Triathlon: The biggest accomplishment isn’t always a fast time
With support and encouragement from a fellow competitor, novice triathlete completes the course
By Brent Kennedy
Jessica Pearsall kept telling herself things were going to be different.
The 48-year-old Ellicott City resident, participating in the Celebration Sprint Triathlon in late June, was determined to overcome the swimming difficulties that had hindered her in two previous races. At her first triathlon, the AFLAC Iron Girl Columbia last fall, she pulled up at the second buoy before struggling to shore and at the Columbia Triathlon, in May, problems with her wet suit forced her to drop out.
But from the moment she got in the water and started swimming in the Sprint race, Pearsall was determined to put those shortcomings in the past.
“I’m usually not a very competitive person, but I really did want to do well and kind of get back on the horse after the Columbia Triathlon,” she said. “I had trained really hard and I felt great. I wasn’t thinking about anything, I was just out there swimming as hard as I could.”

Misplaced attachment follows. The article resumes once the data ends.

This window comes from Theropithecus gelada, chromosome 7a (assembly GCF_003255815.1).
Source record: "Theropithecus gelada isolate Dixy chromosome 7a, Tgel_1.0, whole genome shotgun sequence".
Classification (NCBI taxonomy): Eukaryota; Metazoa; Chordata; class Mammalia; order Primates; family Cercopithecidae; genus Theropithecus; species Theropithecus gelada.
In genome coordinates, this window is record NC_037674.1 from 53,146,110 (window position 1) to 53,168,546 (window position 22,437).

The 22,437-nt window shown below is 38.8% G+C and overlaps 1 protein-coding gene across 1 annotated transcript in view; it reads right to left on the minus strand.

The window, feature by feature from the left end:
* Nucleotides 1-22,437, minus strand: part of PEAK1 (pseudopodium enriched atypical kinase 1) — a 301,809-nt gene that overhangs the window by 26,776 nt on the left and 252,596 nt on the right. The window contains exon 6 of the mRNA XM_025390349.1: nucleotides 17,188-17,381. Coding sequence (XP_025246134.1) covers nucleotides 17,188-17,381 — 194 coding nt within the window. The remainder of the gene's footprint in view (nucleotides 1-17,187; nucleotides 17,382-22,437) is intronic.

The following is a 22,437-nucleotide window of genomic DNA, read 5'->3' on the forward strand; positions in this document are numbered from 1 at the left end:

However, just as she had found a rhythm, Pearsall saw something out of the corner of her eye. There, clinging to the side of a canoe, was 40-year-old Jewel Jackson contemplating dropping out of the race.
“I don’t know how I saw her — I was so focused — maybe it was her yellow cap, but I knew right away what I had to do,” Pearsall said. “I’d never met Jewel before, but I knew what she was going through. I think she was almost at the exact same point where I was when I got out of the water during the Columbia Triathlon.”